The studies, focusing on different populations totaling about half a million people, indicate that roughly 90% of people with severe heart disease have one or more of four classic risk factors: smoking, diabetes, high cholesterol and high blood pressure.  [...]

“These papers are just amazing.  They're basically blowing away the myth that only half of the people who have heart disease have traditional risk factors,” says John Canto of the University of Alabama-Birmingham who co-wrote an accompanying editorial in the journal.

None of the researchers could identify the source of the erroneous assertion, cited by experts for years.  “It's folklore,” Greenland says.

(In both cases, emphasis was added by me).  One wonders what other myths are still out there, deeply entrenched in the minds of the “experts”.

Thursday, August 28, 2003

Be sure to check out a new blog called “Psych Watch”.  He (she?) updates more frequently than I do, and the focus of the blog is similar to mine (though Psych Watch has more of an emphasis on some of the personal foibles of psychiatrists).  Overall, entertaining and informative.  I do hope, though, that at some point the author includes an e-mail address, as well as a message-board or comment system.

Somebody named “alysandrya” has put together an excellent Amazon list titled, “The Ineffectiveness of Psychotherapy”.  I should point out that I don't believe that all psychotherapy is always ineffective or harmful.  I think that cognitive therapy and interpersonal therapy have a lot of potential to help people, and I'm enthusiastic about the prospects for positive psychology.

Here's another good Amazon list:  “The Dark Side of Psychology”.

Sad and disturbing news out of Japan:

Aggressive marketing for antidepressants giving drug companies a lift

With more and more people in Japan complaining of depression, drug companies are enjoying a bonanza in pushing antidepressants.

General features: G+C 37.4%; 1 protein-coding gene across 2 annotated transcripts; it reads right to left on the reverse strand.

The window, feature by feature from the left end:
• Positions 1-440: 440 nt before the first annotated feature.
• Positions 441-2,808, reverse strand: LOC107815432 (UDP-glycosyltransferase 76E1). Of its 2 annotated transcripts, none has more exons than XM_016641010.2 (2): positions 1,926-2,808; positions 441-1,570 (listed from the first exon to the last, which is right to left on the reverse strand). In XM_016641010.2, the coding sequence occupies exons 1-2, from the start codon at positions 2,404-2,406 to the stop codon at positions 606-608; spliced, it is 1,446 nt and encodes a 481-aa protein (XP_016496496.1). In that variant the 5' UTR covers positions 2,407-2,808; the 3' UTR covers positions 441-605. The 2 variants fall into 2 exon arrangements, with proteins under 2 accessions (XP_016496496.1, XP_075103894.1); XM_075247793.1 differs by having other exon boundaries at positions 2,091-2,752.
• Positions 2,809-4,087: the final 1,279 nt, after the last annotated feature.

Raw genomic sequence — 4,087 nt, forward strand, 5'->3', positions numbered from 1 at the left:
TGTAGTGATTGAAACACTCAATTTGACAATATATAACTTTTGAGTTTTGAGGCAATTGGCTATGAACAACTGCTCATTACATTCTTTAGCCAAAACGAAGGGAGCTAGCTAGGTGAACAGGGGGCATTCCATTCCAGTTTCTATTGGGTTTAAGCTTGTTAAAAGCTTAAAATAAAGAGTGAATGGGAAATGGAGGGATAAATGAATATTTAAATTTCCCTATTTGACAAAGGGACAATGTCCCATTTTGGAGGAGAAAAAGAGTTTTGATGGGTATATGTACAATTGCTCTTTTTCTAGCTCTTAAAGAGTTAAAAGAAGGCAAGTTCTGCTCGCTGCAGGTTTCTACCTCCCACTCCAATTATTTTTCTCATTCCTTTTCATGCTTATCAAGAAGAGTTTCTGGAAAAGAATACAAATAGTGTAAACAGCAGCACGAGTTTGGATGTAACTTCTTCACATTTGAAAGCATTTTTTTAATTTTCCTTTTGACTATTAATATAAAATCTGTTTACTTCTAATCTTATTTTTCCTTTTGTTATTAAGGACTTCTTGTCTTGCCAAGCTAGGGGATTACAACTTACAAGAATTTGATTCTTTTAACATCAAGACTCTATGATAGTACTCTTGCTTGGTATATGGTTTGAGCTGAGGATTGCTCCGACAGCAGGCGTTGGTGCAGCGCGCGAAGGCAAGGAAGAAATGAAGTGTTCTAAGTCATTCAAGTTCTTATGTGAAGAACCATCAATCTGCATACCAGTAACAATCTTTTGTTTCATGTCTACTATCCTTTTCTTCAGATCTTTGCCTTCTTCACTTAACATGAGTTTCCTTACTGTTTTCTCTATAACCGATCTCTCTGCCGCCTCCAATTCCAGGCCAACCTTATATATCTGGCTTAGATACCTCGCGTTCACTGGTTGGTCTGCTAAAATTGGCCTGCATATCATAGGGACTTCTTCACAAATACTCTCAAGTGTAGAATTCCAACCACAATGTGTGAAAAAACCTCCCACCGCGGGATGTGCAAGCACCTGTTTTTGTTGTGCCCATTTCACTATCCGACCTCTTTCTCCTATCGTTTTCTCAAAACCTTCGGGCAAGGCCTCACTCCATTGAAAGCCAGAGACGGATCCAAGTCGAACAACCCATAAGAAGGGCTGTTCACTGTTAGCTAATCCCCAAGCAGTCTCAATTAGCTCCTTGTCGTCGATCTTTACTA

Aggressive publicity campaigns by pharmaceutical companies have eroded a long-standing aversion to taking antidepressants or going to hospitals for outpatient treatment of depression for fear of being stigmatized as having mental problems.

GlaxoSmithKline (GSK) of Britain conducted a campaign in Japan last autumn aimed at enhancing public understanding of depression. It received more than 40,000 responses.

Many of the respondents said they have realized that depression is not a special disease, according to the company, which said it will keep offering counseling by phone and on its Web site and distributing booklets until December.

“We want to enlighten people that depression can be cured by proper treatment,” an official of the company said.

This situation reminds me of the way that the recovery industry exports Alcoholics Anonymous to countries outside the United States.  The group is presented as some kind of godsend (literally, according to some apostles), when in fact A.A. is largely ineffective, and may even be harmful to some people.  We (the US and some other western countries) have some nerve trying to convince the rest of the world to follow our lead, when our own mental-health industry shows such poor results.  What's surprising to me is why other societies listen to us.

Tuesday, August 26, 2003

Another reason to avoid antipsychotic drugs:

3 Schizophrenia Drugs May Raise Diabetes Risk, Study Says

Three drugs commonly prescribed for schizophrenia and other psychotic illnesses increased patients' risk of developing diabetes when compared with older antipsychotic medications, researchers said yesterday, presenting the results from a long-awaited study of patients treated at veterans hospitals and clinics across the country.

The drugs – Zyprexa, made by Eli Lilly, Risperdal, made by Jannsen Pharmaceutica, and Seroquel, made by AstraZeneca – were associated with higher rates of diabetes than older generation drugs for schizophrenia like Haldol, the study found.


Monday, August 25, 2003

I have a feeling that we're seeing the beginning of the end of the antidepressant era.  There is an increasing amount of skepticism with respect to the effectiveness of these drugs.  See, for example, this article from the Australian newspaper, the Sydney Morning Herald:

Depression drugs on trial

Anti-depressant medications may be a case of the “emperor's new clothes”, according to studies that show that, in banishing the blues, drugs are only marginally better than a sugar pill.

Debate about the value of anti-depressants has spilled into the latest issue of the British Journal of Psychiatry (BJP), which highlights a recent US survey of the results of 19 anti-depressant drug trials.

The analysis found that placebos duplicated 80 per cent of the effects of anti-depressants.

“In this analogy, psychiatry is the emperor, drug trials are the fraudsters,” according to the BJP.

“The deception is being revealed by a growing body of critical opinion proposing that... anti-depressants either don't work at all or have an effect that is so small as to be clinically unimportant.”